I’m galled though. I have to admit it, I’m galled. As he takes my shakedown cherry I’m annoyed at myself because I got lazy. You know the shakedown is coming so you know to keep a blue fifty in with your papers. Me? It has been 228 days since I arrived and I have never been collared yet. I’d grown slack and taken my blue fifty for groceries and now I have to dive into my wallet where only red bills survive… hundred thousand’s! I ask the sergeant for change. Is it polite to ask for change when you are bribing a policeman? Whatever the answer his English isn’t good enough to let me know, not now it’s not. And when I leave? Yes, when I leave I’m sent on my way against the one way! Don’t want me warning anyone. So ticket free and without a care in the world I rejoin the madness, just like everybody else.
First (and last) bowl of extra crunchy Bali granola
I’m taking care of myself, as well as these things go. As reported earlier in the Yoga supplement I now can touch my toes (and thankfully I did have my wallet so didn’t need to prove that to the police officer). I’ve gone further still with my bending. I can now put my knuckles to the floor which is as flexible as I’ve been since the womb. You know, in some places you can’t say things like that without it coming out wrong… I hope this isn’t one of them. Anyway. Back to the story. So I’m trying to eat OK as part of taking care of myself, that’s the point I’m trying to make. OK is good enough, it doesn’t have to be great – no wheatgerm casserole for me thank you very much, but I’m doing my best. You might understand better if you know where I’m coming from.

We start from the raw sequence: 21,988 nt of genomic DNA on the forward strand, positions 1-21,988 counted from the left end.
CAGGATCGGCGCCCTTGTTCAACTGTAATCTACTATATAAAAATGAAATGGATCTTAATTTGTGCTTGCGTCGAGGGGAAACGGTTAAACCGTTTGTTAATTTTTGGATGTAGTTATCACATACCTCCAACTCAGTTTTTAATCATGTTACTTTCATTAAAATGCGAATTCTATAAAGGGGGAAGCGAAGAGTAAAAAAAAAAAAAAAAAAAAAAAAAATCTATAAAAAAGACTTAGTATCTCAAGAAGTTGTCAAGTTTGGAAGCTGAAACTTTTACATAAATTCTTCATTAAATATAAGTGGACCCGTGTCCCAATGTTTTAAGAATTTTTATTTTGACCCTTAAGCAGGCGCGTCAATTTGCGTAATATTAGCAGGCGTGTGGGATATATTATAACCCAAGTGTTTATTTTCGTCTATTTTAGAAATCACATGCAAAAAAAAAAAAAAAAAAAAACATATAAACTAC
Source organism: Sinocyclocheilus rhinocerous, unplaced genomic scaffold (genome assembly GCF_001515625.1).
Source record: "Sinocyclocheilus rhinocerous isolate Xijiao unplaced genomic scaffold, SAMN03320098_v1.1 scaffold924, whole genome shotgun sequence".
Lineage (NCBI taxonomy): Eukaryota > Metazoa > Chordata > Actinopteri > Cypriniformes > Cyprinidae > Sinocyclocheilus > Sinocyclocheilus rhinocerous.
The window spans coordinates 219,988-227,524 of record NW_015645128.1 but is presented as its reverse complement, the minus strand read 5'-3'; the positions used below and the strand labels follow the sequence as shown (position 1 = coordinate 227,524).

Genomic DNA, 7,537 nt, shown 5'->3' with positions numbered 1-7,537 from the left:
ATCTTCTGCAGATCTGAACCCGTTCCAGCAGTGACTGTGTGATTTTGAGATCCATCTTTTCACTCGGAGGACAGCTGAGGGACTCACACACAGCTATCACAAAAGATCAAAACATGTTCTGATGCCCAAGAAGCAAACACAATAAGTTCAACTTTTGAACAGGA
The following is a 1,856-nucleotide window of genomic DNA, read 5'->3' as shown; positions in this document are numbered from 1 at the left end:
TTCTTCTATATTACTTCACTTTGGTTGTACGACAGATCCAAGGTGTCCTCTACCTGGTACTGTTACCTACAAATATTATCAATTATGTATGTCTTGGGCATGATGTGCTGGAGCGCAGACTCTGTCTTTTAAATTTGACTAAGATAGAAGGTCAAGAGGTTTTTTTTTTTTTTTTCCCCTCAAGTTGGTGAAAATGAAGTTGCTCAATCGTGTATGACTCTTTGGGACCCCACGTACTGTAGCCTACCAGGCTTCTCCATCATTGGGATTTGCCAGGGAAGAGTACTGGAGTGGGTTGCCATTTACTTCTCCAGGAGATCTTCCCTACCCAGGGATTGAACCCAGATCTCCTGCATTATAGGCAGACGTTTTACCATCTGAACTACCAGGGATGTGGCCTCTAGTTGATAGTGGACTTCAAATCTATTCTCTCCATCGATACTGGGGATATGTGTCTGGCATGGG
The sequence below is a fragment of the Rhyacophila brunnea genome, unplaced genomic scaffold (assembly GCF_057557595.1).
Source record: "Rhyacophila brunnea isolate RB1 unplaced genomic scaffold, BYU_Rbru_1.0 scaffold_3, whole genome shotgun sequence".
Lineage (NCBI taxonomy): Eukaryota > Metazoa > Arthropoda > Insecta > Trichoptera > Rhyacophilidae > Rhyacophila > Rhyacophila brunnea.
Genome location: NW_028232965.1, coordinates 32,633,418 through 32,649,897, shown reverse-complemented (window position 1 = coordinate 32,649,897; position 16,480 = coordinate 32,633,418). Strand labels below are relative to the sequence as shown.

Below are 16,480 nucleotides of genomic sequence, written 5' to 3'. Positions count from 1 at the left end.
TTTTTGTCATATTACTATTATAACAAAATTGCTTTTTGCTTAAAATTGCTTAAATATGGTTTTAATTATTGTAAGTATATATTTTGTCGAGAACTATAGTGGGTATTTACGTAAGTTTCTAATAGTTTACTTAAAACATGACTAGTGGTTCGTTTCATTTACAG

This is where I’m coming from. A country proud to present breakfast sausage made out of fizzy pop. This is what I’m up against. First the deep fried Mars bar and now this. No thank you, not me. Well maybe just the one to try it? I’m on the up and up mostly. Or I was.